Laboratory Safety Plan Overview
Every laboratory group on the University of Illinois Urbana-Champaign campus is required to have a Laboratory Safety Plan, which must be accessible to all laboratory personnel.
The plan is composed of information relevant to the laboratory's specific hazards and exposure control measures and is used as a training resource and safety reference for laboratory personnel. Development and implementation of a Laboratory Safety Plan will fulfill each laboratory's requirement for a Chemical Hygiene Plan as specified in the Occupational Safety and Health Administration (OSHA) regulation 29CFR 1910.1450 (OSHA Lab Standard).
The plan consists of an online safety management component and a documented laboratory safety training component. The online component will help create a laboratory’s specific hazard profile and provide a means of managing certain aspects of safety in the laboratory. The lab safety training component will cover various training material that will assist in preparing personnel to work safely in a laboratory.
- Online DRS Safety Management
A safety profile is created on the DRS website and includes: designation of laboratory safety contacts, list of laboratory personnel, laboratory facility designation, and creation of hazard profiles for the laboratories.
- Laboratory Safety Training
All safety training requires documentation.
a. Laboratory Safety Guide
The Laboratory Safety Guide provides baseline safety information and expectation for general laboratory practices on campus. The guide is reviewed annually by DRS and updated as necessary. Therefore, we recommend providing a link to this page to all laboratory personnel to access the most up-to-date version.
b. Online DRS Training
Every researcher is required to complete certain online DRS training modules. Depending on the hazards stated in the DRS hazard profile, certain training modules will automatically be required. There are additional online training modules the Principal Investigator can require of the personnel working in the laboratory. Training is automatically recorded in our database. A printed certificate is not required.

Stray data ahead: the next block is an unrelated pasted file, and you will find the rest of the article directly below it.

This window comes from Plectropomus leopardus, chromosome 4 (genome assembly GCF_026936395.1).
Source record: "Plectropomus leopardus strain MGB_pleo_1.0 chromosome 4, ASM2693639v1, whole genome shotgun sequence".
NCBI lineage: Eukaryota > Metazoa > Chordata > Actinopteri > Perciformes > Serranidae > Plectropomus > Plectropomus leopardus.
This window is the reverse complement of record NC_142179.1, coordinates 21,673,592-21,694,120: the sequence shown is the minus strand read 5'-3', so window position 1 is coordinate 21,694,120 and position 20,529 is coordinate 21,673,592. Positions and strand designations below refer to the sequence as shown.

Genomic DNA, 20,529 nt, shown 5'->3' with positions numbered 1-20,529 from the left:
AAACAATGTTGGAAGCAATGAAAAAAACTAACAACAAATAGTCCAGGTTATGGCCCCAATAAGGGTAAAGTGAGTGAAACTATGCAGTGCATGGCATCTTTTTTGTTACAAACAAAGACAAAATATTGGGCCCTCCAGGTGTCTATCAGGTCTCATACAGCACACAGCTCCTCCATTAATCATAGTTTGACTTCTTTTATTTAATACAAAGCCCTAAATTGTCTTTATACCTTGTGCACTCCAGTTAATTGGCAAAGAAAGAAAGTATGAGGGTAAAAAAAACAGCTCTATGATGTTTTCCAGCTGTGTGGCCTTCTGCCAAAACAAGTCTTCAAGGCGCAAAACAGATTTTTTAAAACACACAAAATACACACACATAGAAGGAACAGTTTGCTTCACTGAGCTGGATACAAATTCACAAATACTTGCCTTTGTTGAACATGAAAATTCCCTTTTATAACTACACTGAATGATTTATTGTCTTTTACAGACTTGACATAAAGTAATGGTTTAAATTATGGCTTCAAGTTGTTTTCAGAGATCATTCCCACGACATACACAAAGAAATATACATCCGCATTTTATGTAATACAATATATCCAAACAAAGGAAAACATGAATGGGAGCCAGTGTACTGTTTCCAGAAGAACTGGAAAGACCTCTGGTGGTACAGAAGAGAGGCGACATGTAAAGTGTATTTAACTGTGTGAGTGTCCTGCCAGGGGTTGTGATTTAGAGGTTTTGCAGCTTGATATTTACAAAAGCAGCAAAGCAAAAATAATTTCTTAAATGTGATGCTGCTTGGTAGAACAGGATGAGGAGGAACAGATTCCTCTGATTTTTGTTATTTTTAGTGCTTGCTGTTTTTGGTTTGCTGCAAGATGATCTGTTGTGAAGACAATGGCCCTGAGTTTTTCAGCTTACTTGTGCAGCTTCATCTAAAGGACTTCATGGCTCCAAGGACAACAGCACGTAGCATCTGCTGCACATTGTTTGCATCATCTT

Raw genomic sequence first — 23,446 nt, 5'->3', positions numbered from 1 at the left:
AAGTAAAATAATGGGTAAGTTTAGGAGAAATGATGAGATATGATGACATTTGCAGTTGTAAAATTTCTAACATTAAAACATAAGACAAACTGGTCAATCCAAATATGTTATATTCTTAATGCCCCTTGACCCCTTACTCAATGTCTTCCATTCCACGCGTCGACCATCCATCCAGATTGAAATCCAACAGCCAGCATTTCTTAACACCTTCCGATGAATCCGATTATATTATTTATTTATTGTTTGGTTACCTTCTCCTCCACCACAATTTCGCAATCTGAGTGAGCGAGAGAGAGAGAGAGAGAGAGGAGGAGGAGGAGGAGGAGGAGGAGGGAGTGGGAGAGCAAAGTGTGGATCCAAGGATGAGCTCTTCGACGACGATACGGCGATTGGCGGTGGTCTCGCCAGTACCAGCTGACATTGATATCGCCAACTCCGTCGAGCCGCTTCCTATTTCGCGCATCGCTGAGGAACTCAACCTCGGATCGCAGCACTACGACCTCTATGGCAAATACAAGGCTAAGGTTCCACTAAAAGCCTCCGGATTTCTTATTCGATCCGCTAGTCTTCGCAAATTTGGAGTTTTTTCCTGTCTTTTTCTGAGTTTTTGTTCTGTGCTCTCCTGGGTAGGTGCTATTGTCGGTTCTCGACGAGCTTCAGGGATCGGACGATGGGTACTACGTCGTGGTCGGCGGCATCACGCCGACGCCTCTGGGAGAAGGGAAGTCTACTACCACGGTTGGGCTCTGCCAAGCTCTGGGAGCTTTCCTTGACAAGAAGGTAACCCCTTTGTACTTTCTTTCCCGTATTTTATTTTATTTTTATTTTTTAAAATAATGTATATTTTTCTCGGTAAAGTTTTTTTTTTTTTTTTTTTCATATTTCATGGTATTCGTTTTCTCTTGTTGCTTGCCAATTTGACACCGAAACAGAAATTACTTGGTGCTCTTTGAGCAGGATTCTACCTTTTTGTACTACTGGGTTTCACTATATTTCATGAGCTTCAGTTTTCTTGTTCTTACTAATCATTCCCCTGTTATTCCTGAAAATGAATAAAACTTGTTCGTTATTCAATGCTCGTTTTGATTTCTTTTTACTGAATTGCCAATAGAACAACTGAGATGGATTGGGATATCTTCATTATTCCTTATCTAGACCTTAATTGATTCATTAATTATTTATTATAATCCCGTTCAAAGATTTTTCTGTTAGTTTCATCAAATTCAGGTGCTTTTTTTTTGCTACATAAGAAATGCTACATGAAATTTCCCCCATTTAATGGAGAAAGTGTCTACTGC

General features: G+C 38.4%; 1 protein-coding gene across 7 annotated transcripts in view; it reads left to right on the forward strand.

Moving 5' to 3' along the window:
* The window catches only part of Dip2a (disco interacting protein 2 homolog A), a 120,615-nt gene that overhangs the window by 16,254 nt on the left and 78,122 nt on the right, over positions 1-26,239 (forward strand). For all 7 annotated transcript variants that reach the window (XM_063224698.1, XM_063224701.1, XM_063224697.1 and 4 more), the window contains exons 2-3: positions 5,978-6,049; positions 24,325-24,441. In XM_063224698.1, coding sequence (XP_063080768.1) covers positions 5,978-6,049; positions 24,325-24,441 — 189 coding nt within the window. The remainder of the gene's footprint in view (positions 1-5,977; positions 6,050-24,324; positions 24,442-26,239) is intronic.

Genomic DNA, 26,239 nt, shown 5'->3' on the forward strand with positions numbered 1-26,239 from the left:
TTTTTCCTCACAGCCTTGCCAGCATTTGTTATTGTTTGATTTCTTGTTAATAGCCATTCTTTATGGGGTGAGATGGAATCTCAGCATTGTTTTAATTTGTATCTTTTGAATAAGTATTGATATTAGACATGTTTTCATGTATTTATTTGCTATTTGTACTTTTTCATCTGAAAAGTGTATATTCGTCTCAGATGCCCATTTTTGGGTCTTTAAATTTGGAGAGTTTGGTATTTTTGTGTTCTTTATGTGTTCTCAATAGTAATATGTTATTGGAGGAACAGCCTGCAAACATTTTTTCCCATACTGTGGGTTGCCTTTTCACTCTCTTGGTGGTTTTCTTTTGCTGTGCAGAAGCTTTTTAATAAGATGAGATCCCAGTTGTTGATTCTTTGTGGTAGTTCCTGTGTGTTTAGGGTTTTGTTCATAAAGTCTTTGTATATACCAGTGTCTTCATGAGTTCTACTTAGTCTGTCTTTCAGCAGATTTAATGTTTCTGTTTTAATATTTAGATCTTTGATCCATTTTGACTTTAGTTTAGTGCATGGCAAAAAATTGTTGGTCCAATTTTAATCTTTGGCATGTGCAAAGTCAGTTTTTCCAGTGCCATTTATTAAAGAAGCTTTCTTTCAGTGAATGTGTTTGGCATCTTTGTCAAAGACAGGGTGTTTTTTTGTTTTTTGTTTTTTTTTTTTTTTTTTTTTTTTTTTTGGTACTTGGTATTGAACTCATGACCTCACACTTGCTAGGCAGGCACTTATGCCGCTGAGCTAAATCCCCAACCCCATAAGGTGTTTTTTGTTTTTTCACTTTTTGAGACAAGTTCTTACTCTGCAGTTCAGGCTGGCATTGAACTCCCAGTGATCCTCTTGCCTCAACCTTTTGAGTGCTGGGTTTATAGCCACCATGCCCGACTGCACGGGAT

c. Laboratory-Specific Safety Training
Every researcher is required to complete laboratory safety training that covers the laboratory’s safety policies, lab-specific Standard Operating Procedures, safety guidance documents, and other basic safety information specific to the laboratory hazards. Each lab must have this required lab-specific training developed for the researchers and outline how it will be communicated to the researchers.
Both Online Safety Management and Laboratory Safety Training components should be reviewed annually to ensure the accuracy and efficacy of the information.
OSHA requires that the information within the Laboratory Safety Plan be reviewed and evaluated for effectiveness at least annually.
1. If new hazards are present in the laboratory: develop new policies, SOPs, and training accordingly.
2. Update personnel and hazards profile at the DRS website.
3. Review near misses/incidents.
4. Review lab audit findings.
The annual review should be documented, even if the review determines that no changes to the Laboratory Safety Plan are needed.
Laboratory Safety Audits
Laboratory Safety Audits are performed and documented annually. A Laboratory Safety Audit is an important quality assurance tool to help the PI/supervisor assess the safety of their laboratory and provide information relevant to the annual evaluation of the Laboratory Safety Plan. DRS provides this type of audit and typically arranges audits on a per-department basis. However, individual consultations including auditing of new laboratory groups or new facilities for existing groups can be arranged upon request.
Audit reports from DRS for laboratory groups are viewed and responded to by logging in to the DRS website. The report serves to document findings and provides a record of how the laboratory group addressed the issues. In some situations, there may be mitigating circumstances or risk-based justifications that explain a deviation from an established safety standard or recommendation. In such cases, the response to the audit finding should provide an explanation for the deviation.
Last Update: 5/1/2019